Books-on-tape was what we used to call them, once upon a time. Back then, of course, we didn’t even have CDs let alone streaming services. These days, they have a much better name; audiobooks.
An audiobook allows you to read a book by, well, listening to it. It’s sort of like when you were younger and a teacher or parent read to you. You’ll be able to learn new things, get lost in an enchanting story, and explore ideas you were never aware of. Audiobooks are a wonderful way to pass time and enhance your mind.
And they’re also a terrific tool for audio training.
Auditory training – what is it?
Wait, wait, wait, what’s this auditory training thing, you ask? It sounds complex and an awful lot like school.
As a skilled kind of listening, auditory training is designed to give you a stronger ability to perceive, process, and distinguish sounds (medically known as “auditory information”). One of the principal uses of auditory training is to help individuals learn to hear with their new hearing aids.
Because untreated hearing loss can cause your hearing to become used to a quieter environment and your brain can get out of practice. So your brain will need to deal with a huge influx of new auditory signals when you get new hearing aids. In practice, this often means that your brain can’t process those sounds as well as it generally does (at least, not at first). Auditory training can be a useful tool to help handle this. Also, for individuals who are coping with auditory processing disorders or have language learning difficulties, auditory training can be a useful tool.
Think of it like this: Audio books won’t necessarily make you hear clearer, but they will help you better understand what you’re hearing.
What happens when I listen to audiobooks?
Helping your brain distinguish sound again is exactly what auditory training is created to do. Humans have a rather complicated relationship with noise if you really think about it. Every single sound means something. It’s a lot for your brain to absorb. The idea is that audiobooks are a great way to help your brain get accustomed to that process again, particularly if you’re breaking in a new set of hearing aids.
Audiobooks can help with your auditory training in a number of different ways, including the following:
- Improvements of focus: You’ll be able to pay attention longer, with some help from your audiobook pals. After all, if you’re getting accustomed to a new set of hearing aids, it may have been a while since you last took part in and listened to a complete conversation. An audiobook can give you some practice in remaining focused and tuned in.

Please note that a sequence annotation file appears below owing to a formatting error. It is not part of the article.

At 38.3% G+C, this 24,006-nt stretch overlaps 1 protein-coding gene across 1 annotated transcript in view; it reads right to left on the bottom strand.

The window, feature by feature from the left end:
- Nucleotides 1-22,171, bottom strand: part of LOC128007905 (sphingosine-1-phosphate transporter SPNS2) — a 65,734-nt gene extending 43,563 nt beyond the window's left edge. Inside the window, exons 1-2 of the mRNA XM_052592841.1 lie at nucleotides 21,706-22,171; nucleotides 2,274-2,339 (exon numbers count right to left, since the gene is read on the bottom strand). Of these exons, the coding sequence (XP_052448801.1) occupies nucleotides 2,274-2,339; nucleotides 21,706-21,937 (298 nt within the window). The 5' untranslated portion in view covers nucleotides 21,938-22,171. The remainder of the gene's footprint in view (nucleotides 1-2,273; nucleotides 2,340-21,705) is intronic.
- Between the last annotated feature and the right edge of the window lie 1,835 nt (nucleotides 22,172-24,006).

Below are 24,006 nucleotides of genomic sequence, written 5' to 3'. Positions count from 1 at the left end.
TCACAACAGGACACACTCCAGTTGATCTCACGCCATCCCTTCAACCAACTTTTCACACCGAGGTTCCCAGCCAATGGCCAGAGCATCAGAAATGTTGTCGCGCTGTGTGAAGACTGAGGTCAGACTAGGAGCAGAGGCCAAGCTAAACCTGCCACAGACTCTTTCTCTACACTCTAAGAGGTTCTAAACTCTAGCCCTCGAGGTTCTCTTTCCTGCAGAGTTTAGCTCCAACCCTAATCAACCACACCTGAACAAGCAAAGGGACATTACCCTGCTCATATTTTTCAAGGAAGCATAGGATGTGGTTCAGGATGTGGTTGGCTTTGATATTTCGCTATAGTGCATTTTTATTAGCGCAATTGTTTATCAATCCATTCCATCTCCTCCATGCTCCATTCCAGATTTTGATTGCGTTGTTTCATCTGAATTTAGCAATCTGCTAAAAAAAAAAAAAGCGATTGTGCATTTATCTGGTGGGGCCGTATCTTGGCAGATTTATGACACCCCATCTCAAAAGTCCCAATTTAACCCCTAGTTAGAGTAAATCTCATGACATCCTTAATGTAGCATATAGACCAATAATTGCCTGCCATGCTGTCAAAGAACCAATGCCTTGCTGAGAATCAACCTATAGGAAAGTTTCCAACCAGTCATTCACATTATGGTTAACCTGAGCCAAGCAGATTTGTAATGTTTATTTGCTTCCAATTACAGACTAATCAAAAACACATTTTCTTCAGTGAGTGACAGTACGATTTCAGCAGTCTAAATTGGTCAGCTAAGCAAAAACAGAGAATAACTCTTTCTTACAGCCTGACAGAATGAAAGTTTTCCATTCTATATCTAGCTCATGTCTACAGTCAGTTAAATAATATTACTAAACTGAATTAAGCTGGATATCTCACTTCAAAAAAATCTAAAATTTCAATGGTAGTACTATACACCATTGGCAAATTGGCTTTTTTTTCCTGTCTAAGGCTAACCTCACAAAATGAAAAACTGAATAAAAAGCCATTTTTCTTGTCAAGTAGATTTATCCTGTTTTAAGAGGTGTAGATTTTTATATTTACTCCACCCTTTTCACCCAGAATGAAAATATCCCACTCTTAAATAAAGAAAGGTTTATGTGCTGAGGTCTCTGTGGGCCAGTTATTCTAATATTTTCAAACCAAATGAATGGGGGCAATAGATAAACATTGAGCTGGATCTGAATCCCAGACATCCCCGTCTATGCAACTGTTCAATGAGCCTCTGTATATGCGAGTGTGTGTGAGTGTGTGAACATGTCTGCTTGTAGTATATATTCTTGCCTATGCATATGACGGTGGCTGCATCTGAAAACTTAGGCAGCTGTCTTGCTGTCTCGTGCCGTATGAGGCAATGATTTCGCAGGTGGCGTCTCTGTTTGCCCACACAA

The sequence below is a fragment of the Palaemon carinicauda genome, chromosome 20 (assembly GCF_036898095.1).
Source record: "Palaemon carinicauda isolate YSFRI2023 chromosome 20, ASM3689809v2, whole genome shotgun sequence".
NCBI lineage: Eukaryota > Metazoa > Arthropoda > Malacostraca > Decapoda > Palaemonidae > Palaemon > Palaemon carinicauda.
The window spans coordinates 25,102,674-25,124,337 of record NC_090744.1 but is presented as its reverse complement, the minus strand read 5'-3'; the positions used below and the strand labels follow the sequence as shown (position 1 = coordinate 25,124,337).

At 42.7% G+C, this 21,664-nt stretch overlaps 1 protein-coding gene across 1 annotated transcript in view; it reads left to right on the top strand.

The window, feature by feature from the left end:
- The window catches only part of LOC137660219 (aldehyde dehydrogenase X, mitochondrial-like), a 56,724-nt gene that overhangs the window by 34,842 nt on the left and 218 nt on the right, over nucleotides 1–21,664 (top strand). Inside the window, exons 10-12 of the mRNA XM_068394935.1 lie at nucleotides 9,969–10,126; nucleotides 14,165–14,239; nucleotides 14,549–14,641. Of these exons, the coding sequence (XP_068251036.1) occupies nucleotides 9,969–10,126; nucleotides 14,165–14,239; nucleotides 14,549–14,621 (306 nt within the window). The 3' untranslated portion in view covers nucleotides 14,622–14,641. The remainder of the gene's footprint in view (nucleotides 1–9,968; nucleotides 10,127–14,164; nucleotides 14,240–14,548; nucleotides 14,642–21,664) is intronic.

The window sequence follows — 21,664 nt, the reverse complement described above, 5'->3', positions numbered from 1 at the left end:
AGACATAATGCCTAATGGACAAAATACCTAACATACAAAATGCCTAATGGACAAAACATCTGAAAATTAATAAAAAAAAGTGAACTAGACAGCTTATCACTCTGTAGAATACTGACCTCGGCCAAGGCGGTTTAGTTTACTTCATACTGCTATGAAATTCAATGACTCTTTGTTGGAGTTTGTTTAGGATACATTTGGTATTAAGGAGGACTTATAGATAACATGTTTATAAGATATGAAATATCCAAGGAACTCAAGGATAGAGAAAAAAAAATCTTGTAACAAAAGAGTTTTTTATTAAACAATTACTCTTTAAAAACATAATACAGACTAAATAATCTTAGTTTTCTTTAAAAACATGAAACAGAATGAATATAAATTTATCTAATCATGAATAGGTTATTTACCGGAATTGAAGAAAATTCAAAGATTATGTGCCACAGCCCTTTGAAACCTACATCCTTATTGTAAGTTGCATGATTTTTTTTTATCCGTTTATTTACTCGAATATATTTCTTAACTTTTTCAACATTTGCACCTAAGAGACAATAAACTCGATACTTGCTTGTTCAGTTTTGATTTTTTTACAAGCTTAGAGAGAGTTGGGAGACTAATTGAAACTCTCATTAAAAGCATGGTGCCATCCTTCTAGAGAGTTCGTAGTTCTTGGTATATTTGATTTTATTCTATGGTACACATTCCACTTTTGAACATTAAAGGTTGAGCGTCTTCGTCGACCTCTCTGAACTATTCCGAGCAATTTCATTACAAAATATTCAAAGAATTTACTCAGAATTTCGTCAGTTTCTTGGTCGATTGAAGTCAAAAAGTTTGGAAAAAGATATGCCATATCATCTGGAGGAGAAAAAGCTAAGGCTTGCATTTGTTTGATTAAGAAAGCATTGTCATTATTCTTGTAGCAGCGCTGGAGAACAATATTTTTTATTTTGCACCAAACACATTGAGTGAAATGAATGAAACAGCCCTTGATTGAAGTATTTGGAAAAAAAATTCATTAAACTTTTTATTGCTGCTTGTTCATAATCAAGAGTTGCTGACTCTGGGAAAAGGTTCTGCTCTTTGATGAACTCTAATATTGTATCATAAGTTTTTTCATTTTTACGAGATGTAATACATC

- A bigger vocabulary: Most individuals would love to increase their vocabulary. Your vocabulary will get stronger as you’re exposed to more words. Surprise your friends by throwing out amazingly apt words. Perhaps those french fries look dubious, or you’re worried that bringing your friends along to the bar will really exacerbate your issues with your boyfriend. With audiobooks, you’ll have just the right words ready for any situation.
- Improvements in pronunciation: You’ll frequently need practice with more than just the hearing part. Hearing loss can often bring about social solitude which can cause communication skills to atrophy. Audiobooks can make communication a lot easier by helping you get a handle on pronunciation.
- Perception of speech: When you listen to an audiobook, you gain real-time practice understanding someone else’s speech. During normal conversations, however, you will have much less control than you get with an audiobook. You can rewind if you can’t understand something and listen to something as many times as you want to. This works quite well for practicing following words.
- Listening comprehension: It’s one thing to perceive speech, it’s another to comprehend it! Audiobooks give you practice processing and understanding what is being talked about. Your brain requires practice helping concepts take root in your mind by practicing connecting those concepts to words. This can help you follow conversations more closely in your everyday life.
Using audiobooks as aids to auditory training
Reading along with a physical copy of your audiobook is definitely advisable. This will help make those linguistic connections stronger in your brain, and your brain may adapt faster to the new auditory inputs. In other words, it’s a great way to reinforce your auditory training. That’s because audiobooks complement hearing aids.
It’s also very easy to get thousands of audiobooks. You can subscribe to them on an app called Audible. You can instantly get them from Amazon or other online vendors. Anyplace you find yourself, you can cue one up on your phone.
Also, if you can’t find an audiobook you particularly like, you could always listen to a podcast to get the same effect (and there are podcasts on practically every topic). You can sharpen your hearing and improve your mind simultaneously!
Can I utilize my hearing aids to listen to audiobooks?
Bluetooth capability is a feature that comes with many modern hearing aids. Meaning, you can pair your hearing aids with your cellphone, your speakers, your television, or any other Bluetooth-enabled device. This means you don’t need to place cumbersome headphones over your hearing aids just to listen to an audiobook. Rather, you can listen directly with your hearing aids.
You’ll now get better sound quality and greater convenience.
Ask us about how audiobooks can help with your auditory training
So if you believe your hearing might be on the way out, or you’re uneasy about getting used to your hearing aids, talk to us about audiobooks.